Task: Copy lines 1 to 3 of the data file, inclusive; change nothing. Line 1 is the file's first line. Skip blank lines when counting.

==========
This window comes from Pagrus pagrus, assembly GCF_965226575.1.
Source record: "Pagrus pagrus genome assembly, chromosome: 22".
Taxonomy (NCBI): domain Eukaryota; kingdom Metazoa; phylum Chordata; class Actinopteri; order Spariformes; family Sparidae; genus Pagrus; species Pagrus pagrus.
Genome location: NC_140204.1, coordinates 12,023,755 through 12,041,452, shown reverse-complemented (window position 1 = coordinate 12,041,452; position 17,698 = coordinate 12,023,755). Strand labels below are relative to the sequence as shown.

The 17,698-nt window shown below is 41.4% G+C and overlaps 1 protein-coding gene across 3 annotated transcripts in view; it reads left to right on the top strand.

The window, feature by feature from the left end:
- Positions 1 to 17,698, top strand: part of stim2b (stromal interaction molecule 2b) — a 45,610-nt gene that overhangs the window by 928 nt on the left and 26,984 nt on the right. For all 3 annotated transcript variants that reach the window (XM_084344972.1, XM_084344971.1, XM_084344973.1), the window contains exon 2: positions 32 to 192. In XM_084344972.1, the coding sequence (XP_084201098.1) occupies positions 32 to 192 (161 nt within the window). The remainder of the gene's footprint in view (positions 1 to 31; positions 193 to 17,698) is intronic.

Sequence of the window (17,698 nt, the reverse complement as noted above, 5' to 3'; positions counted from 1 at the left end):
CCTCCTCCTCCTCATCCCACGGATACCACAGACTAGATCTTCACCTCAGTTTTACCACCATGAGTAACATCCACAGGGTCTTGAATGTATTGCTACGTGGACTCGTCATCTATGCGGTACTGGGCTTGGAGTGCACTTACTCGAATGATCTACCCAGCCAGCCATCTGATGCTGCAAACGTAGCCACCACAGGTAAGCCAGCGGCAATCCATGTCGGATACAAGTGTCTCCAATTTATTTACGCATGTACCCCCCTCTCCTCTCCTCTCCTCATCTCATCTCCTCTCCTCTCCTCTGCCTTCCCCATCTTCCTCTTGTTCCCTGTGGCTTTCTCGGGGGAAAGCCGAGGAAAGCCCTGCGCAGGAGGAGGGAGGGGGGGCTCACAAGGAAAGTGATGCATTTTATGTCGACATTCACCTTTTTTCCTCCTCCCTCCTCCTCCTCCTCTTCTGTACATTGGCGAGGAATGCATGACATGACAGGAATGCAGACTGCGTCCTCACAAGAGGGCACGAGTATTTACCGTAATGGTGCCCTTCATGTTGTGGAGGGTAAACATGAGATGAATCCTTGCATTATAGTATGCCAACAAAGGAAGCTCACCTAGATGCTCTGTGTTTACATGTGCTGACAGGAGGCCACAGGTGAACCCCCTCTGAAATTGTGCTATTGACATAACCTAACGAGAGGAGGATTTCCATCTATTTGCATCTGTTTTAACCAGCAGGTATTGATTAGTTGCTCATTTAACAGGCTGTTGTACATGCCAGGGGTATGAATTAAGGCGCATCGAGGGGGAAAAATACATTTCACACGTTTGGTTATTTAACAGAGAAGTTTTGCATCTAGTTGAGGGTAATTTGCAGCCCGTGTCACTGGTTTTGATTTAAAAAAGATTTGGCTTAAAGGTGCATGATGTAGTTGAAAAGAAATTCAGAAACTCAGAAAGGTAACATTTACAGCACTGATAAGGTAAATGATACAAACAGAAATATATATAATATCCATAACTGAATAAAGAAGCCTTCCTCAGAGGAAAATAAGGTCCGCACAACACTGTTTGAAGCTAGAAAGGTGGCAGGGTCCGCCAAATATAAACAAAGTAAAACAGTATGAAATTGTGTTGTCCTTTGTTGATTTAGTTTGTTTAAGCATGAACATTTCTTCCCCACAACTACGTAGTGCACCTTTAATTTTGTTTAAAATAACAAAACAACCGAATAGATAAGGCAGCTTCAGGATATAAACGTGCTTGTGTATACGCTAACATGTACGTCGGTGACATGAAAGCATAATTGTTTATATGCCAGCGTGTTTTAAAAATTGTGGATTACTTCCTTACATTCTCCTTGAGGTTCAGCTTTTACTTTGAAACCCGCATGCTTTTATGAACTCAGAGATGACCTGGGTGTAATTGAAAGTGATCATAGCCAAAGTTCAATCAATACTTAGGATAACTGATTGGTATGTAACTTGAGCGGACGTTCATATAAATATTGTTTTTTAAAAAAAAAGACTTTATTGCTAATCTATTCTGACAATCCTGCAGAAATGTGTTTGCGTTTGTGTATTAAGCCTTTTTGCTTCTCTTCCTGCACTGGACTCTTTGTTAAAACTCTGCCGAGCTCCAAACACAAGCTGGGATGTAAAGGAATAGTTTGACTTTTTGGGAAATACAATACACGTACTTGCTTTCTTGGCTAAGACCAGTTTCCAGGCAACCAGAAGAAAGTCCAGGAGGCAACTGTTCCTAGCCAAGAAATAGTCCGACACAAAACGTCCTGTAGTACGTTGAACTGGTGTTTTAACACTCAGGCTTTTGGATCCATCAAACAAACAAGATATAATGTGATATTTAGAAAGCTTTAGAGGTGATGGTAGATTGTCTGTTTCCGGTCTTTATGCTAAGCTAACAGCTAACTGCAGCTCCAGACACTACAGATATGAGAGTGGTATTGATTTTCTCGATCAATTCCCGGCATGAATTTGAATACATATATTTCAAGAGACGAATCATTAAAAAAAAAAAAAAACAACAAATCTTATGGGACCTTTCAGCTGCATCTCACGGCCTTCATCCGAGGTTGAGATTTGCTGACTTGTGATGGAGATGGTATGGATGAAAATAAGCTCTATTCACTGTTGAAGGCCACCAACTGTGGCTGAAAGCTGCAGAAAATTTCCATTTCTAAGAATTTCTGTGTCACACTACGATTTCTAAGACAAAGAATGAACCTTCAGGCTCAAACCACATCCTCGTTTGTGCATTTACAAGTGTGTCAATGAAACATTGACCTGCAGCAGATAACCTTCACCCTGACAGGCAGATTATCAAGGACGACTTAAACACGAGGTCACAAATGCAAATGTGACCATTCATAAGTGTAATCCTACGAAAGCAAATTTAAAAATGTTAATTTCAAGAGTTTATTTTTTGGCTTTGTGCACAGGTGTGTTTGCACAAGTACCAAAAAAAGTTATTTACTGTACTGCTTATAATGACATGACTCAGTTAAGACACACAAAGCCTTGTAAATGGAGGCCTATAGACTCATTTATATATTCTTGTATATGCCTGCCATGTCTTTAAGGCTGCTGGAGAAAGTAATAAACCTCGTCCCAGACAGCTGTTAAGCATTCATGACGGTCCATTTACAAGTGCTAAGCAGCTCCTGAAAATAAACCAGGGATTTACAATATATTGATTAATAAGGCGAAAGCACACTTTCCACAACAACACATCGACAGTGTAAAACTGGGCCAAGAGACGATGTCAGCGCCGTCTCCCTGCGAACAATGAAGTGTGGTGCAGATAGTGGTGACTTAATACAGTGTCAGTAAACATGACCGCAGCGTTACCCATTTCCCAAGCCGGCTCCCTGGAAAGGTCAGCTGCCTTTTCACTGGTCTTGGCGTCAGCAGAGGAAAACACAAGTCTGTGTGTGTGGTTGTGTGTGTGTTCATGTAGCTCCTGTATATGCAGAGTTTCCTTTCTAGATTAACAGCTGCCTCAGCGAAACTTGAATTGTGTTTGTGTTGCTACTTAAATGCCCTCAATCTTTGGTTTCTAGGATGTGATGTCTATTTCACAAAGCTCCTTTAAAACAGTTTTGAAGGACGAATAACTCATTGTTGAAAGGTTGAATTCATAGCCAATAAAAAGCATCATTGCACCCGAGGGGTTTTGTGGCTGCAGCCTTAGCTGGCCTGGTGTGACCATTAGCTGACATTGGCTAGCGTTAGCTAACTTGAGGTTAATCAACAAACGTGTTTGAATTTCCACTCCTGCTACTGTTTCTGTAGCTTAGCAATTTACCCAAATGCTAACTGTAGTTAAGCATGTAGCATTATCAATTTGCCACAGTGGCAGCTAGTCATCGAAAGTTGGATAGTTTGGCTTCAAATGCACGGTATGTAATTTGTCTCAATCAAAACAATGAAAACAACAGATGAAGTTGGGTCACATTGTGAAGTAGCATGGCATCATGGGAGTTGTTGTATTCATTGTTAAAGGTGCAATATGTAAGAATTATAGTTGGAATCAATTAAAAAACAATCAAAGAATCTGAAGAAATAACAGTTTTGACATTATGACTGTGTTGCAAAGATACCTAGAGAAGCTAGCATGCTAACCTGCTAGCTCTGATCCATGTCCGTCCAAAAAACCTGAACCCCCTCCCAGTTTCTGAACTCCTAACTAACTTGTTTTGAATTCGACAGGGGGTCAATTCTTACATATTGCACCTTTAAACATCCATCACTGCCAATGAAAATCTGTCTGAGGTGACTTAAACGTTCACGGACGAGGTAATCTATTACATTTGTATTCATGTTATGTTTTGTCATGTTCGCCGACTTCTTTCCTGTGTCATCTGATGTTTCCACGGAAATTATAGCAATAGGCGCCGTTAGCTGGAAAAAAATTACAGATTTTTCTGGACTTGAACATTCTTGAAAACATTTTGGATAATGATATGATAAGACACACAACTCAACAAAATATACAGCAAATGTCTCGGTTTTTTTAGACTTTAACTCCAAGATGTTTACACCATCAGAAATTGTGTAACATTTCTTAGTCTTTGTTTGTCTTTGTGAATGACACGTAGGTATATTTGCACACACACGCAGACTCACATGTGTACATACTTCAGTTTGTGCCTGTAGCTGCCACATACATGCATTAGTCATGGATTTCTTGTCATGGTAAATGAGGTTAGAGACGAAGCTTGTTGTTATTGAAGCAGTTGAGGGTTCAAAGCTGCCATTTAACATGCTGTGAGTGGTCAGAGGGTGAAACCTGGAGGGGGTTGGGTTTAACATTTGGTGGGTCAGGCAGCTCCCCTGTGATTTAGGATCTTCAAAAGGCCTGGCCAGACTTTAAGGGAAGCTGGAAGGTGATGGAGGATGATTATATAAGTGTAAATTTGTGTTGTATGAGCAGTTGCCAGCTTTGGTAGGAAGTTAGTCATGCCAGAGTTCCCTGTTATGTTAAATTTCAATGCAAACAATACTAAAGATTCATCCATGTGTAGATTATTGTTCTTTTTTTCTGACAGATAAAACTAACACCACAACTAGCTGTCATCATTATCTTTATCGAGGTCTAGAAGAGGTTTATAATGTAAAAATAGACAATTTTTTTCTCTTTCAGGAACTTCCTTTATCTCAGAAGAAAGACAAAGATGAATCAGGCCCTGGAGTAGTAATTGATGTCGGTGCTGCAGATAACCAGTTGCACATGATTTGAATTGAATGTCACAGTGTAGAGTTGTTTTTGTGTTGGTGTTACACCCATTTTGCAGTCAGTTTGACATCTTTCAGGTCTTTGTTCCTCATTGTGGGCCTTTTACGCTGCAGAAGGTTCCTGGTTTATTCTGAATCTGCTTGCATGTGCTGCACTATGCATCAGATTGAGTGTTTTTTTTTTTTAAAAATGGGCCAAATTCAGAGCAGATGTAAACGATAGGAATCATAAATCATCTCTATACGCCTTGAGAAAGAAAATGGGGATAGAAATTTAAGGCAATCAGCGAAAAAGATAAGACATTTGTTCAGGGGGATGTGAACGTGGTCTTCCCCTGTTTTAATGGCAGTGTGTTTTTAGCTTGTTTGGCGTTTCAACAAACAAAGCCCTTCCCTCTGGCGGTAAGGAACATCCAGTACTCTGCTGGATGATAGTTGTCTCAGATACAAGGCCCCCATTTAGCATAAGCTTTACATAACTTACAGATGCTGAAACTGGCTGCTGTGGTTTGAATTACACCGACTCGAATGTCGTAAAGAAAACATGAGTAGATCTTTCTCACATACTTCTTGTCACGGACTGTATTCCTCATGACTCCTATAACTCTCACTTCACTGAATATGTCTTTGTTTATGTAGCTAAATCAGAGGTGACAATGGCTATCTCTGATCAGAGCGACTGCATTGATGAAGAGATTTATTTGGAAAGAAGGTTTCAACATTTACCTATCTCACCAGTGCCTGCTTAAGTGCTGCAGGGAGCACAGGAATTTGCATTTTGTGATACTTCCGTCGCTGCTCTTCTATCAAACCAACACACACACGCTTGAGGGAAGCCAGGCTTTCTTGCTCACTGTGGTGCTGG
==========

This window comes from Pagrus pagrus, assembly GCF_965226575.1.
Source record: "Pagrus pagrus genome assembly, chromosome: 22".
Taxonomy (NCBI): domain Eukaryota; kingdom Metazoa; phylum Chordata; class Actinopteri; order Spariformes; family Sparidae; genus Pagrus; species Pagrus pagrus.